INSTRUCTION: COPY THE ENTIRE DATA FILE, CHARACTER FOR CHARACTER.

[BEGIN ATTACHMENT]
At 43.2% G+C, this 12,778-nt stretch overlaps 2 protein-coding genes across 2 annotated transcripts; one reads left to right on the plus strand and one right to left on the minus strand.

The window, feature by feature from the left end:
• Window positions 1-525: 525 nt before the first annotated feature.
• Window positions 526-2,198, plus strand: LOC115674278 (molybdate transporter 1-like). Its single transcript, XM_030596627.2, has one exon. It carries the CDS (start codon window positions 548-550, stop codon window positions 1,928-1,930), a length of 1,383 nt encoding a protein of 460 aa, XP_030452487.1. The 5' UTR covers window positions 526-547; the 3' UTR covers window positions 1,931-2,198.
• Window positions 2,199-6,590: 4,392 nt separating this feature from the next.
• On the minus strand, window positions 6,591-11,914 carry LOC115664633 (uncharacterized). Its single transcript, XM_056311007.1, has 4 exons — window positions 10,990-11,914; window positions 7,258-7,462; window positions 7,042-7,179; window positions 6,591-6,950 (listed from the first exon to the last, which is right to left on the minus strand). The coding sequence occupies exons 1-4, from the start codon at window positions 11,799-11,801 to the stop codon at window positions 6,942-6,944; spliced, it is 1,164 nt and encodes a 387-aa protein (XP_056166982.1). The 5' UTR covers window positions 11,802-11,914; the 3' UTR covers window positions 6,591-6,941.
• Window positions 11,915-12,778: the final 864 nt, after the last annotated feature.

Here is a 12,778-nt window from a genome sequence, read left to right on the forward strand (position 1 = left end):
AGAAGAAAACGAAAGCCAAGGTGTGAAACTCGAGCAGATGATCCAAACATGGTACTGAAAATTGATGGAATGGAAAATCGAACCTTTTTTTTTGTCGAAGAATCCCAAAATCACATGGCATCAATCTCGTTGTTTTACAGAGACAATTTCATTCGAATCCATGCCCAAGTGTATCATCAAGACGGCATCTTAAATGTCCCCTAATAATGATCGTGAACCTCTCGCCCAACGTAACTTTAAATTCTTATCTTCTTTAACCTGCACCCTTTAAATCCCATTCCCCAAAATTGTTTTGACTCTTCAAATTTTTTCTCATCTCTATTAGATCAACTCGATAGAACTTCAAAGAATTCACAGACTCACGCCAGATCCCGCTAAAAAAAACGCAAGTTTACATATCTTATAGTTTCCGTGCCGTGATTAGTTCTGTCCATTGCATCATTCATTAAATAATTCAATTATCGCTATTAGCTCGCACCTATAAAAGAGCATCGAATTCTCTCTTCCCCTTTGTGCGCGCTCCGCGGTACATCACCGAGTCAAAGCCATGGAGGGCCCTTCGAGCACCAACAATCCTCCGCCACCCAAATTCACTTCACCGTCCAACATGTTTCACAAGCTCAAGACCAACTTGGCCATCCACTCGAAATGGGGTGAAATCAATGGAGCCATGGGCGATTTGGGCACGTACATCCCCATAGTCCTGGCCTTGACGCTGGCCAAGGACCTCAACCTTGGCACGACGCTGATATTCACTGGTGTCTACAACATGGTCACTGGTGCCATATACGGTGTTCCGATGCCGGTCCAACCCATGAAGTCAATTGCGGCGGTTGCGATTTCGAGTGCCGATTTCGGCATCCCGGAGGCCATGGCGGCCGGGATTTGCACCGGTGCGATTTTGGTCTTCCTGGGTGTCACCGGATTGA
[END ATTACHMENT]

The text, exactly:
At 43.2% G+C, this 12,778-nt stretch overlaps 2 protein-coding genes across 2 annotated transcripts; one reads left to right on the plus strand and one right to left on the minus strand.

The window, feature by feature from the left end:
• Window positions 1-525: 525 nt before the first annotated feature.
• Window positions 526-2,198, plus strand: LOC115674278 (molybdate transporter 1-like). Its single transcript, XM_030596627.2, has one exon. It carries the CDS (start codon window positions 548-550, stop codon window positions 1,928-1,930), a length of 1,383 nt encoding a protein of 460 aa, XP_030452487.1. The 5' UTR covers window positions 526-547; the 3' UTR covers window positions 1,931-2,198.
• Window positions 2,199-6,590: 4,392 nt separating this feature from the next.
• On the minus strand, window positions 6,591-11,914 carry LOC115664633 (uncharacterized). Its single transcript, XM_056311007.1, has 4 exons — window positions 10,990-11,914; window positions 7,258-7,462; window positions 7,042-7,179; window positions 6,591-6,950 (listed from the first exon to the last, which is right to left on the minus strand). The coding sequence occupies exons 1-4, from the start codon at window positions 11,799-11,801 to the stop codon at window positions 6,942-6,944; spliced, it is 1,164 nt and encodes a 387-aa protein (XP_056166982.1). The 5' UTR covers window positions 11,802-11,914; the 3' UTR covers window positions 6,591-6,941.
• Window positions 11,915-12,778: the final 864 nt, after the last annotated feature.

Here is a 12,778-nt window from a genome sequence, read left to right on the forward strand (position 1 = left end):
AGAAGAAAACGAAAGCCAAGGTGTGAAACTCGAGCAGATGATCCAAACATGGTACTGAAAATTGATGGAATGGAAAATCGAACCTTTTTTTTTGTCGAAGAATCCCAAAATCACATGGCATCAATCTCGTTGTTTTACAGAGACAATTTCATTCGAATCCATGCCCAAGTGTATCATCAAGACGGCATCTTAAATGTCCCCTAATAATGATCGTGAACCTCTCGCCCAACGTAACTTTAAATTCTTATCTTCTTTAACCTGCACCCTTTAAATCCCATTCCCCAAAATTGTTTTGACTCTTCAAATTTTTTCTCATCTCTATTAGATCAACTCGATAGAACTTCAAAGAATTCACAGACTCACGCCAGATCCCGCTAAAAAAAACGCAAGTTTACATATCTTATAGTTTCCGTGCCGTGATTAGTTCTGTCCATTGCATCATTCATTAAATAATTCAATTATCGCTATTAGCTCGCACCTATAAAAGAGCATCGAATTCTCTCTTCCCCTTTGTGCGCGCTCCGCGGTACATCACCGAGTCAAAGCCATGGAGGGCCCTTCGAGCACCAACAATCCTCCGCCACCCAAATTCACTTCACCGTCCAACATGTTTCACAAGCTCAAGACCAACTTGGCCATCCACTCGAAATGGGGTGAAATCAATGGAGCCATGGGCGATTTGGGCACGTACATCCCCATAGTCCTGGCCTTGACGCTGGCCAAGGACCTCAACCTTGGCACGACGCTGATATTCACTGGTGTCTACAACATGGTCACTGGTGCCATATACGGTGTTCCGATGCCGGTCCAACCCATGAAGTCAATTGCGGCGGTTGCGATTTCGAGTGCCGATTTCGGCATCCCGGAGGCCATGGCGGCCGGGATTTGCACCGGTGCGATTTTGGTCTTCCTGGGTGTCACCGGATTGA